Tyler co-wrote 12 of the album’s 15 songs with an array of hit-making Nashville songwriters (the exceptions being two covers and an ill-advised, dirge-like rearrangement of “Janie’s Got a Gun”). “Only Heaven” is a cheesy power ballad in the vein of “Crazy” and “Cryin’,” while “The Good, the Bad, the Ugly & Me” is the same type of strutting, generic, Stones-aping rocker that Aerosmith has been churning out since the mid ’70s. The fact that one can easily imagine both of them appearing on a Brad Paisley album is more indicative of the current state of country music than of Tyler changing his stylistic approach.

In fact, at times Tyler even expands rather than restricts his musical palette. On the beautiful, lilting ballad “It Ain’t Easy,” the gentle pedal steel line feels more like an organic, fitting inclusion than a tacked on genre signifier. Other songs, like the stark, blues-y “Hold On (Won’t Let Go),” the dark, building murder ballad “My Own Worst Enemy,” and the title track barely bother with such overtures, other than a couple of passing lyrics. Still, these songs are effective as country or any other kind of music; the title track in particular is an appealing piece of genre-bending, marrying a funky backbeat, rootsy mandolin strumming, and honking New Orleans-style horns surprisingly well.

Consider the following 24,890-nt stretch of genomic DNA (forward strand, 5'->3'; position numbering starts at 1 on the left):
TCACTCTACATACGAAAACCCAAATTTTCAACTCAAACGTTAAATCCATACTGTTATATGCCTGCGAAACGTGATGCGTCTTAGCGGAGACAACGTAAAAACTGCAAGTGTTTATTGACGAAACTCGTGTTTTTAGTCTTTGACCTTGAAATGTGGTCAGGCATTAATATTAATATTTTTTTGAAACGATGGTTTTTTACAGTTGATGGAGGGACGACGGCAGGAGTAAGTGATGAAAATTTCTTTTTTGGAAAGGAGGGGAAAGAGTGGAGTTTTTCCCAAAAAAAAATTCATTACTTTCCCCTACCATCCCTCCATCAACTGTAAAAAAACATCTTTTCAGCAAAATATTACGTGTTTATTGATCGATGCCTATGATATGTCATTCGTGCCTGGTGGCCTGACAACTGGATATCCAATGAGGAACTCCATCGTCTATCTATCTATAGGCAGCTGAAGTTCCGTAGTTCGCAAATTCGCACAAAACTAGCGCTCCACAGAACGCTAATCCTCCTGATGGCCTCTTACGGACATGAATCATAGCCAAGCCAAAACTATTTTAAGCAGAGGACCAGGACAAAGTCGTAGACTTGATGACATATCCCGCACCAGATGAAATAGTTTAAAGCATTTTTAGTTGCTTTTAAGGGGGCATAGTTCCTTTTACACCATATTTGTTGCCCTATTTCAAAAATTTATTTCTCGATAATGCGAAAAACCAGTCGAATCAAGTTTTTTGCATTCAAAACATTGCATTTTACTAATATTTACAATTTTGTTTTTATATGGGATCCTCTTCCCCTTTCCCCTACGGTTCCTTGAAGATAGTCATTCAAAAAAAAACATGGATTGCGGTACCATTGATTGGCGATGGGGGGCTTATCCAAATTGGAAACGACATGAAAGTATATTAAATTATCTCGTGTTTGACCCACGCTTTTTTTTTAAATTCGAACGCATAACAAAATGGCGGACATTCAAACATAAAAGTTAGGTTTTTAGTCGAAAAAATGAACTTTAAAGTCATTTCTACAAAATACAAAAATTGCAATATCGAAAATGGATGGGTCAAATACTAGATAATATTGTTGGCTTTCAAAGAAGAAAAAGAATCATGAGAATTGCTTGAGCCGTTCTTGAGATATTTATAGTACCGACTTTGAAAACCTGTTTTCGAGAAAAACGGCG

Tyler didn’t have to dumb down his songwriting to make an album that would be accepted by the country music community, but on much of We’re All Somebody from Somewhere, he did it anyway. There’s a very clear dividing line between the album cuts and the potential singles, all of which, in true 21st-century fashion, are far more pop than country in the traditional sense. The worst offender is the painfully moronic “RED, WHITE & YOU,” an utterly generic anthem that would sound stupid and insincere with Toby Keith at the mic; with Tyler doing the singing, it’s the musical equivalent of a Northern politician faking a down-home accent at a Southern rally. Other songs, like the melodramatic lead single “Love Is Your Name” and “Sweet Louisiana,” have a similar effect with their overdone banjo, fiddle, and drum-loop instrumentation, treacly melodies, and feigned regionalism. These songs aren’t just pure fluff; they also insult the listener’s intelligence.